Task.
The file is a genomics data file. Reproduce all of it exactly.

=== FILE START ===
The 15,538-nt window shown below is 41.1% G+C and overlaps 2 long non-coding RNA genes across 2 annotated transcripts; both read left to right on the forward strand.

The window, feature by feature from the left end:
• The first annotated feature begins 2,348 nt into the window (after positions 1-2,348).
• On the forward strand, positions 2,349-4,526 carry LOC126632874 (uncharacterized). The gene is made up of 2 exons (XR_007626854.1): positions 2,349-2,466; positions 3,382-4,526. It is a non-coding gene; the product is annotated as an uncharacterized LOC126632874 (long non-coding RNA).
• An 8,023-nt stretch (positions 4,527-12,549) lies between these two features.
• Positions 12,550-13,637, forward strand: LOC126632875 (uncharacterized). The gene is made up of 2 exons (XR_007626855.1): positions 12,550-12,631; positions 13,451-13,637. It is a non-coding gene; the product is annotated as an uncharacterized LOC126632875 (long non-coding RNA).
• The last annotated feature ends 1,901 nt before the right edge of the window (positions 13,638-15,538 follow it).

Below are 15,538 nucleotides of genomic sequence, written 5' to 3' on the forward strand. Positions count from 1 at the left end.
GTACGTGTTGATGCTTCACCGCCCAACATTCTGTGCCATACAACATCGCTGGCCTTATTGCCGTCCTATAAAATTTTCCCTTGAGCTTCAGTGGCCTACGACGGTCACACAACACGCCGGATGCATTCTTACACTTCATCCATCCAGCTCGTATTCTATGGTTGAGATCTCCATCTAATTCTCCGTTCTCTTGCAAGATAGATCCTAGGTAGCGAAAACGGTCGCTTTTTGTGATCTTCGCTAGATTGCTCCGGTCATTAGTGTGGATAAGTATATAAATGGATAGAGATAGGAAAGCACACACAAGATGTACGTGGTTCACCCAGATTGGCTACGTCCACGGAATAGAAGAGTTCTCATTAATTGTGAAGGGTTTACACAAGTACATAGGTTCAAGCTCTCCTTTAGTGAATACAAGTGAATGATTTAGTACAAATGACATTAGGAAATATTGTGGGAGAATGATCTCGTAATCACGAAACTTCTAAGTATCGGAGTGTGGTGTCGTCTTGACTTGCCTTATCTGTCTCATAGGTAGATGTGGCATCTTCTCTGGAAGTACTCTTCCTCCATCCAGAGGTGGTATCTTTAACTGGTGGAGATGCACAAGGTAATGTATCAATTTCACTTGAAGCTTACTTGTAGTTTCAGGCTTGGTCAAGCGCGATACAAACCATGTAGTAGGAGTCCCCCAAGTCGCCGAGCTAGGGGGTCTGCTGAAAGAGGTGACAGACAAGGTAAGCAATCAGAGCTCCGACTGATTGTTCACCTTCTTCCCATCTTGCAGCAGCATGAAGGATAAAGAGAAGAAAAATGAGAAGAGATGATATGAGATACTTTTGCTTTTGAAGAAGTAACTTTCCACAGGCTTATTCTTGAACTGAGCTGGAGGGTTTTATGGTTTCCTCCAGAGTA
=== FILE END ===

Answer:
The 15,538-nt window shown below is 41.1% G+C and overlaps 2 long non-coding RNA genes across 2 annotated transcripts; both read left to right on the forward strand.

The window, feature by feature from the left end:
• The first annotated feature begins 2,348 nt into the window (after positions 1-2,348).
• On the forward strand, positions 2,349-4,526 carry LOC126632874 (uncharacterized). The gene is made up of 2 exons (XR_007626854.1): positions 2,349-2,466; positions 3,382-4,526. It is a non-coding gene; the product is annotated as an uncharacterized LOC126632874 (long non-coding RNA).
• An 8,023-nt stretch (positions 4,527-12,549) lies between these two features.
• Positions 12,550-13,637, forward strand: LOC126632875 (uncharacterized). The gene is made up of 2 exons (XR_007626855.1): positions 12,550-12,631; positions 13,451-13,637. It is a non-coding gene; the product is annotated as an uncharacterized LOC126632875 (long non-coding RNA).
• The last annotated feature ends 1,901 nt before the right edge of the window (positions 13,638-15,538 follow it).

Below are 15,538 nucleotides of genomic sequence, written 5' to 3' on the forward strand. Positions count from 1 at the left end.
GTACGTGTTGATGCTTCACCGCCCAACATTCTGTGCCATACAACATCGCTGGCCTTATTGCCGTCCTATAAAATTTTCCCTTGAGCTTCAGTGGCCTACGACGGTCACACAACACGCCGGATGCATTCTTACACTTCATCCATCCAGCTCGTATTCTATGGTTGAGATCTCCATCTAATTCTCCGTTCTCTTGCAAGATAGATCCTAGGTAGCGAAAACGGTCGCTTTTTGTGATCTTCGCTAGATTGCTCCGGTCATTAGTGTGGATAAGTATATAAATGGATAGAGATAGGAAAGCACACACAAGATGTACGTGGTTCACCCAGATTGGCTACGTCCACGGAATAGAAGAGTTCTCATTAATTGTGAAGGGTTTACACAAGTACATAGGTTCAAGCTCTCCTTTAGTGAATACAAGTGAATGATTTAGTACAAATGACATTAGGAAATATTGTGGGAGAATGATCTCGTAATCACGAAACTTCTAAGTATCGGAGTGTGGTGTCGTCTTGACTTGCCTTATCTGTCTCATAGGTAGATGTGGCATCTTCTCTGGAAGTACTCTTCCTCCATCCAGAGGTGGTATCTTTAACTGGTGGAGATGCACAAGGTAATGTATCAATTTCACTTGAAGCTTACTTGTAGTTTCAGGCTTGGTCAAGCGCGATACAAACCATGTAGTAGGAGTCCCCCAAGTCGCCGAGCTAGGGGGTCTGCTGAAAGAGGTGACAGACAAGGTAAGCAATCAGAGCTCCGACTGATTGTTCACCTTCTTCCCATCTTGCAGCAGCATGAAGGATAAAGAGAAGAAAAATGAGAAGAGATGATATGAGATACTTTTGCTTTTGAAGAAGTAACTTTCCACAGGCTTATTCTTGAACTGAGCTGGAGGGTTTTATGGTTTCCTCCAGAGTA